In 2010, she decided to start a self-help group (SHG) for women of the local villages who could help her prepare the herbal medicines. “Most of the women already knew a lot about the properties of medicinal plants and would use it at home. I helped them expand their knowledge,” Goyal said, “I also wanted to help them earn a livelihood.”

The training began at a basic level — going to the forest, identifying a particular plant, and collecting its shoot or flower for the medicine. They were taught how to clean the plant and then process it — make a mix with some other plant-produce to make the required concoction. In 2013, Goyal launched her own brand of herbal medicine, which was certified by the forest department in 2015, following which the women SHG members got involved in its marketing and raised a herbal garden as well.

According to Tushar Dash, forest rights activist, diversity of knowledge with regards to herbs, trees, and plants, among Adivasi, forest-dwelling communities, is very high and is “active”, practical ecological knowledge. Their understanding of the ecology is high and there is rich documentation about community forest resource conservation.

“The problem in conserving traditional knowledge has been that the species of plants used have been getting destroyed by the forest department intervention. Monoculture cultivation, for example, is replacing diversity, and is robbing resources of food and other necessities,” Dash told Mongabay-India.

India exported USD 330.18 million worth of herbs in 2017-18, registering a growth rateof 14.2 percent over the previous year, and herbal extracts worth USD 456.12 million, with a growth rate of 12.23 percent over the previous year.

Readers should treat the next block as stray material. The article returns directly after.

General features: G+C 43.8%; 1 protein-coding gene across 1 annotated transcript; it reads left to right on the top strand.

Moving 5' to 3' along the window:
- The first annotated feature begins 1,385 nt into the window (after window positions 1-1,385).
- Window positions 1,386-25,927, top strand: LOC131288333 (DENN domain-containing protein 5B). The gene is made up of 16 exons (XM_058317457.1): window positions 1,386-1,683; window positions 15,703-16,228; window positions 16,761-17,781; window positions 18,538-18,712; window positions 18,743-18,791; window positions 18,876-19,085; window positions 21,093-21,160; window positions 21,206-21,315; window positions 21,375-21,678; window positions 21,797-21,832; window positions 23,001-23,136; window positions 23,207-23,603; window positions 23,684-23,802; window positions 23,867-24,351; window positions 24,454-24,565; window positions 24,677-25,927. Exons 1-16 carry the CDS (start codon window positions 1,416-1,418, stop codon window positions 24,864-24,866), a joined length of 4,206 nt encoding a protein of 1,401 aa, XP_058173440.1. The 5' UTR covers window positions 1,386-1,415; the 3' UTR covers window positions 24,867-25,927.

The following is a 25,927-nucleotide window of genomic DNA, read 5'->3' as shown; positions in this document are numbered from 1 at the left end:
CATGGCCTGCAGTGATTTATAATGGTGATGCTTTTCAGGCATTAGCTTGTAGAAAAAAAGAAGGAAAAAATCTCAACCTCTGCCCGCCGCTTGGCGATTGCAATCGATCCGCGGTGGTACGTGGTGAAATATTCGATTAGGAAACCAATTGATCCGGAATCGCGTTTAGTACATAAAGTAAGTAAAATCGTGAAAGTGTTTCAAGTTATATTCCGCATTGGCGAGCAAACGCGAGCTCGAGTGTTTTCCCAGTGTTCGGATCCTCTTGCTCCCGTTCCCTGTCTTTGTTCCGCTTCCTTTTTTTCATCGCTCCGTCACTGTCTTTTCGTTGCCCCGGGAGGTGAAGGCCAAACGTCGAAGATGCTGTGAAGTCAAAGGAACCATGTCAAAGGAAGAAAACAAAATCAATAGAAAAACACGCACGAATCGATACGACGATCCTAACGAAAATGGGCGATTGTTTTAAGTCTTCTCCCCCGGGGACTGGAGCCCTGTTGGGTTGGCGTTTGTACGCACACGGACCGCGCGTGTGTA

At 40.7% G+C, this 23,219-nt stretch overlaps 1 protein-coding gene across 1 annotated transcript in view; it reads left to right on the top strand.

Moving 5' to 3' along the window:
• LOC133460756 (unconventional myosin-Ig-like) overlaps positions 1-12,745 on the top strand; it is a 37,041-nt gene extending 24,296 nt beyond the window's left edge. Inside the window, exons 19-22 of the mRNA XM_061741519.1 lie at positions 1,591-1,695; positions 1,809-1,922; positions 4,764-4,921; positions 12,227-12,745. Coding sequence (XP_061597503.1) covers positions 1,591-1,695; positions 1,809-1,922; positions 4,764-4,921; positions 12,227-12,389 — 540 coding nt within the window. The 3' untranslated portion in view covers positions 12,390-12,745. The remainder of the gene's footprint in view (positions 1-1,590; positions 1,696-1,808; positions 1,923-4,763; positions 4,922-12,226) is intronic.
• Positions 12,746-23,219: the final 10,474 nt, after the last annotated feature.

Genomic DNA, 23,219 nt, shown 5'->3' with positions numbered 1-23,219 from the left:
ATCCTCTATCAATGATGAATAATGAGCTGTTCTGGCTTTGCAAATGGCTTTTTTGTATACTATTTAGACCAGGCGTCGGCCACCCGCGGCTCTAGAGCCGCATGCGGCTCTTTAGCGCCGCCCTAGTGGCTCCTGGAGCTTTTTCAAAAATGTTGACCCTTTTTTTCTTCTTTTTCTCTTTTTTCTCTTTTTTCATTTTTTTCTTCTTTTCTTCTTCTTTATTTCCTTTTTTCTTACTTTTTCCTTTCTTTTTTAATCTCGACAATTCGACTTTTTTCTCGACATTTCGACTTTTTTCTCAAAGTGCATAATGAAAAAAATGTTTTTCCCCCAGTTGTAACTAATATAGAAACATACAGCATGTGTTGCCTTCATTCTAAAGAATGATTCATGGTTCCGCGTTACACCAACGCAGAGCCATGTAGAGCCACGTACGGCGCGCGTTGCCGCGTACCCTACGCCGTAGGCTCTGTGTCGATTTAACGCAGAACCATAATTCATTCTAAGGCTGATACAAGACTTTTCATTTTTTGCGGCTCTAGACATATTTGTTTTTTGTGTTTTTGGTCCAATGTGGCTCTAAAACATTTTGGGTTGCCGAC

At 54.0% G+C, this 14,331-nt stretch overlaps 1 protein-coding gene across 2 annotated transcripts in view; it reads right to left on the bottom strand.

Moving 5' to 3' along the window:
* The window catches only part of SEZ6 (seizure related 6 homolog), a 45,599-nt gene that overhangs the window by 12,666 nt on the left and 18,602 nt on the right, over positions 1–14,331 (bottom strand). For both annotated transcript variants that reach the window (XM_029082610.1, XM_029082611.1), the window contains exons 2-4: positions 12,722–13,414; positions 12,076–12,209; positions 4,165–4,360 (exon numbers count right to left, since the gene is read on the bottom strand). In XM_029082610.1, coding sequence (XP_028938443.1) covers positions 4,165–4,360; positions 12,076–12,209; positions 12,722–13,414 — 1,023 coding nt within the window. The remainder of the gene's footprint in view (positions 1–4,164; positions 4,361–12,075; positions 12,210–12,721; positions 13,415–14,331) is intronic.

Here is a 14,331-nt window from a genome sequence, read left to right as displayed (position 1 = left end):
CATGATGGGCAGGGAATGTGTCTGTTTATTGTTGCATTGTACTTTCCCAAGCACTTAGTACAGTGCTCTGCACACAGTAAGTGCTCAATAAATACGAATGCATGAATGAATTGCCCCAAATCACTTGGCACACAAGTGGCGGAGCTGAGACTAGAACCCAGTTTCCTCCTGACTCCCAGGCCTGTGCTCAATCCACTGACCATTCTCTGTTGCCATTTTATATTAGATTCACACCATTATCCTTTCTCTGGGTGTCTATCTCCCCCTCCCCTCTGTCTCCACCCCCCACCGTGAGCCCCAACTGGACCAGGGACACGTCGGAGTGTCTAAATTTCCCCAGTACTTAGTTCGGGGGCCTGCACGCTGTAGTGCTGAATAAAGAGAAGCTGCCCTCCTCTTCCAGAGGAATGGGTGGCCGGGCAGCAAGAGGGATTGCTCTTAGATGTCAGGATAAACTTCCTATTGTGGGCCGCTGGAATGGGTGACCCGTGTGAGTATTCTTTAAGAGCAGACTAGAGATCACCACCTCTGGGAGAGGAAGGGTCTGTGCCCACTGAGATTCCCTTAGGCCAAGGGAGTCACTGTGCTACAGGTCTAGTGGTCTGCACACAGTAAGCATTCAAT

Livelihood generation for women

Thirty-five-year-old Sunita Varman, who has been a part of the SHG for the last six years, said that unlike some other women of her group, her knowledge about medicinal plants was minimal when she had joined the group. “But over these six years, my knowledge has increased immensely. Ever since I have started working on this, I use only herbal medications for my family,” Varman said.

From one, there are now 60 SHGs, comprising 300 women, who are involved in the entire process of preparing Goyal’s herbal medicines. “I earn Rs. 5000 every month through my SHG work,” Varman said, “I either use it on my children—to buy them something they need—or put it in savings. My work has helped me both stand on my feet as well as keep my family healthy.”

Rikhi Kanwar, another SHG member, agreed and added that most of them have their herbal gardens at home. The state government had also launched a Home Herbal Garden Scheme a few years back to raise awareness and encourage people to plant their herbs.

Goyal recommends ten medicinal plants to have in homes— tulsi, neem, giloy, aloe vera, brahmi, and ashwagandha being some of them. These plants can help you boost your health and take care of minor ailments, Goyal said. Talking of a raised awareness about traditional medicine, especially over the past few months—since the COVID-19 pandemic hit—she said that there has been an increase in the sale of herbal drugs aimed at boosting immunity. “I have inquiries from allopathic doctors and others on the properties of medicinal plants. I am happy that people are becoming aware of the healing power of nature,” Goyal signed off.

Sunita Varman (in sari) with other SHG members in the herbal garden. Photo by Azera Parveen Rahman.